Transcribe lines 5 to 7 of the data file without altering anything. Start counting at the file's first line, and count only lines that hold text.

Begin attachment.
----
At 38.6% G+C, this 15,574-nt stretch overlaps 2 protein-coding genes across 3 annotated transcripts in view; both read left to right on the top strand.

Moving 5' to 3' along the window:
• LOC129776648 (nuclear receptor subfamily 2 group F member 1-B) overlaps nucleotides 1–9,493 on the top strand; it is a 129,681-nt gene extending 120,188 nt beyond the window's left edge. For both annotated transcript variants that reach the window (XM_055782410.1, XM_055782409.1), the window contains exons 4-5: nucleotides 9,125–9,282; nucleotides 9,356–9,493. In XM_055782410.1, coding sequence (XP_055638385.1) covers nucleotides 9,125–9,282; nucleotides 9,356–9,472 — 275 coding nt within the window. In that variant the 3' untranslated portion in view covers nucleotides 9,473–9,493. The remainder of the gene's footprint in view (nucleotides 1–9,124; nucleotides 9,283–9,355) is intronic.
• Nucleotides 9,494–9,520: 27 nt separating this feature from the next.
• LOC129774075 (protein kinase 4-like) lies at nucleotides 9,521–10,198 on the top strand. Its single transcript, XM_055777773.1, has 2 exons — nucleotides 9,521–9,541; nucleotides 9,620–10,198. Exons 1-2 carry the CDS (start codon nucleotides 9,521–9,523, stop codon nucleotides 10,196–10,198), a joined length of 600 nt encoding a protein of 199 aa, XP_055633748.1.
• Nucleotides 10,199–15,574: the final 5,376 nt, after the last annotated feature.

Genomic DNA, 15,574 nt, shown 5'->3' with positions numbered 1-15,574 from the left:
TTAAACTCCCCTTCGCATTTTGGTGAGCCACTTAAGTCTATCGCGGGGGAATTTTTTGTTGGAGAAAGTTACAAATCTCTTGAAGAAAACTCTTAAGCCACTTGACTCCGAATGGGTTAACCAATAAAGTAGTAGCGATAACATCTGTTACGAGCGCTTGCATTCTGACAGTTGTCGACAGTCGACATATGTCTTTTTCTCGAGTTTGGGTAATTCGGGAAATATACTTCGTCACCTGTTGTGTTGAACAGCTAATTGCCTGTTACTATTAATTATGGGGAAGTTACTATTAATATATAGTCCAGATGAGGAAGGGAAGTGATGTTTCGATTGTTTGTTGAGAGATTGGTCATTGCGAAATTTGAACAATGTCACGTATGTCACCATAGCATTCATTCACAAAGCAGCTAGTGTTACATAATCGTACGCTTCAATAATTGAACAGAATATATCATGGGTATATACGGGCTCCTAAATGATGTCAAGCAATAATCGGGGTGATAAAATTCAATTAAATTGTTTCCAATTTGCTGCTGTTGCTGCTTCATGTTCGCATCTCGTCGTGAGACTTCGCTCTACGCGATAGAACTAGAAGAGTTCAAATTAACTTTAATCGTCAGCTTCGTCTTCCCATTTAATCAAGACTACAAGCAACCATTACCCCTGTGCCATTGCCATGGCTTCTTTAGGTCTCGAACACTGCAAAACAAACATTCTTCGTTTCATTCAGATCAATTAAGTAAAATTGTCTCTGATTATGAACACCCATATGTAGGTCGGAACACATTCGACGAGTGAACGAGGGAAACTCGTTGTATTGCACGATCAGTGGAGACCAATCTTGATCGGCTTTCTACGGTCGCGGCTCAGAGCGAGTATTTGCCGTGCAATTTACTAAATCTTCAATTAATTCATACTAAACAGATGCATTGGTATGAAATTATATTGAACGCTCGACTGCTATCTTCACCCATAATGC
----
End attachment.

• LOC129774075 (protein kinase 4-like) lies at nucleotides 9,521–10,198 on the top strand. Its single transcript, XM_055777773.1, has 2 exons — nucleotides 9,521–9,541; nucleotides 9,620–10,198. Exons 1-2 carry the CDS (start codon nucleotides 9,521–9,523, stop codon nucleotides 10,196–10,198), a joined length of 600 nt encoding a protein of 199 aa, XP_055633748.1.
• Nucleotides 10,199–15,574: the final 5,376 nt, after the last annotated feature.

Genomic DNA, 15,574 nt, shown 5'->3' with positions numbered 1-15,574 from the left: